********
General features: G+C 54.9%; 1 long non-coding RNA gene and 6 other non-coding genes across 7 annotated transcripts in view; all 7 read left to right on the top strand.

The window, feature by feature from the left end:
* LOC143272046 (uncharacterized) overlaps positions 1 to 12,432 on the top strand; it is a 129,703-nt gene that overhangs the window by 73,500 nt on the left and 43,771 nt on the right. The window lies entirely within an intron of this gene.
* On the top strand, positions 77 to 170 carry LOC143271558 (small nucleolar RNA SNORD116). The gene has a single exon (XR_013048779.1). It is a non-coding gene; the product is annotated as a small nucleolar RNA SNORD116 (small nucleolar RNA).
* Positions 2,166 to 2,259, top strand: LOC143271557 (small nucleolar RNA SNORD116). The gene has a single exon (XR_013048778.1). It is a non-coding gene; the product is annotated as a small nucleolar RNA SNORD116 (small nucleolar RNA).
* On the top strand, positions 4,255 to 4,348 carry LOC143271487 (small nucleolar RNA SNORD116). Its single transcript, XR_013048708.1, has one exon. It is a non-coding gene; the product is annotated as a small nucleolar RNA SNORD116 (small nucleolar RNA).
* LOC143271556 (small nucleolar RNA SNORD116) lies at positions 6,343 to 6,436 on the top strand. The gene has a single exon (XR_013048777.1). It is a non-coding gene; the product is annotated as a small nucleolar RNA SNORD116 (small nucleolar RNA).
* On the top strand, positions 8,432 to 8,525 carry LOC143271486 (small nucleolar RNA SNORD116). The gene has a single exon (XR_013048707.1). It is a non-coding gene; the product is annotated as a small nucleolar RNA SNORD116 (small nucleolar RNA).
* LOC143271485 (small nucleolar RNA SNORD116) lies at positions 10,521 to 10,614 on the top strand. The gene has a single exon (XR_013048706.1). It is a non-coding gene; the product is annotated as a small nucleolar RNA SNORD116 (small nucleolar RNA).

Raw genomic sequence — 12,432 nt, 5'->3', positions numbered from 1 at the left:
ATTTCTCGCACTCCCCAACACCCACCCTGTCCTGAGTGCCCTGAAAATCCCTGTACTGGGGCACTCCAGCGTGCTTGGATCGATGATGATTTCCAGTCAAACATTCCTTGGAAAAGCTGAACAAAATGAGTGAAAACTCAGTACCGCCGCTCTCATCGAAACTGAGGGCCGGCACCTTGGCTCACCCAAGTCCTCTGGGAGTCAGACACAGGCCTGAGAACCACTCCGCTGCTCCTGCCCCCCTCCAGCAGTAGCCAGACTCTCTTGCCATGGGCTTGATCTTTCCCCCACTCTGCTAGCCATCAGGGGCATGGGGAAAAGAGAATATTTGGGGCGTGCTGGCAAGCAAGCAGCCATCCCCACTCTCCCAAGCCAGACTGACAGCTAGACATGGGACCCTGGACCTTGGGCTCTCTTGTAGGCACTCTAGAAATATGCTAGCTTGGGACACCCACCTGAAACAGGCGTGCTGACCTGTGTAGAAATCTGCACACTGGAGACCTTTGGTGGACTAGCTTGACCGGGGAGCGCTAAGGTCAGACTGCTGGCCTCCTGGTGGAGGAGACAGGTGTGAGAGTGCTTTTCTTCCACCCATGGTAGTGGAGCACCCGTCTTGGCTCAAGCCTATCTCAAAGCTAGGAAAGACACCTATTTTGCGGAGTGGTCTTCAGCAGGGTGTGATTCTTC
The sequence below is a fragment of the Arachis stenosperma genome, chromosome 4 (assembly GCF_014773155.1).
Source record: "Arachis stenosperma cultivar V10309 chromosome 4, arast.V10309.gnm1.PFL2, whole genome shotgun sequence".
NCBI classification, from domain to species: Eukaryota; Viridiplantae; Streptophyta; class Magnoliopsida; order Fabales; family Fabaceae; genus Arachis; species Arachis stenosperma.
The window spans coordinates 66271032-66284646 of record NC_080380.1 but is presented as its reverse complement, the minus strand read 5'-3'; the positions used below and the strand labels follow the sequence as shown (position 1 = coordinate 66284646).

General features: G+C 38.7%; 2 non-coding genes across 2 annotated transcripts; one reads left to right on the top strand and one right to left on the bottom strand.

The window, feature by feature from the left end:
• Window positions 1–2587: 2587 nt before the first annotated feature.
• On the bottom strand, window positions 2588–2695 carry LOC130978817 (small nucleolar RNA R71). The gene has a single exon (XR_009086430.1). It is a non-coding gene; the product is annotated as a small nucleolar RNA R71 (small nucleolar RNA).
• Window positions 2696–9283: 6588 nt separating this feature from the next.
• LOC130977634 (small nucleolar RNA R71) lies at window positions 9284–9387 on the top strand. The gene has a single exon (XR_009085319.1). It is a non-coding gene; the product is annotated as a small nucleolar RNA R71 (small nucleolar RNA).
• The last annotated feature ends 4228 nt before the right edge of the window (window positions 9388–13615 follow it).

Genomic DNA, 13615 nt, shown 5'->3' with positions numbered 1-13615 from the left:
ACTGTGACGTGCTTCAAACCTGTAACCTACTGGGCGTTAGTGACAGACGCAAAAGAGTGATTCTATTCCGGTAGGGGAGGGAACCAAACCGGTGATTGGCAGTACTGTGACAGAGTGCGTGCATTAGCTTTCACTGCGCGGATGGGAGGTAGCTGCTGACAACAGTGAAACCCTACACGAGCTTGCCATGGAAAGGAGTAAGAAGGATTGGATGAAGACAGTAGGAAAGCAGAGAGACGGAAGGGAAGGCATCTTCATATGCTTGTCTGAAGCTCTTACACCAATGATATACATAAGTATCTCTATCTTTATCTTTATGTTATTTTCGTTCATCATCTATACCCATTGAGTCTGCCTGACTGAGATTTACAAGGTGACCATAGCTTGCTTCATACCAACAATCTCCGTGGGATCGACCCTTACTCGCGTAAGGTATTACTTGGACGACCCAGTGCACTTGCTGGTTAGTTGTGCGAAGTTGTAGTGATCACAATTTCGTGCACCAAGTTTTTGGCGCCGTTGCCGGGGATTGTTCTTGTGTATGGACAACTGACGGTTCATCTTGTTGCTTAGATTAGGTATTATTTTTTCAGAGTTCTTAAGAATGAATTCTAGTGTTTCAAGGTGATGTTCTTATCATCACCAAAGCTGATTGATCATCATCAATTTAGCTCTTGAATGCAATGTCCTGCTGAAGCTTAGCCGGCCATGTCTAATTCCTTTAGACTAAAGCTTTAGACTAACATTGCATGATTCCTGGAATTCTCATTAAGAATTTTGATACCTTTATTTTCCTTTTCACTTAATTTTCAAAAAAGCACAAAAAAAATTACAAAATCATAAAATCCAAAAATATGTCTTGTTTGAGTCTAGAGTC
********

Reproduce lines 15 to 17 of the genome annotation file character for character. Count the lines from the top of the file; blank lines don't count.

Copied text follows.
The window spans coordinates 66271032-66284646 of record NC_080380.1 but is presented as its reverse complement, the minus strand read 5'-3'; the positions used below and the strand labels follow the sequence as shown (position 1 = coordinate 66284646).

General features: G+C 38.7%; 2 non-coding genes across 2 annotated transcripts; one reads left to right on the top strand and one right to left on the bottom strand.

The window, feature by feature from the left end: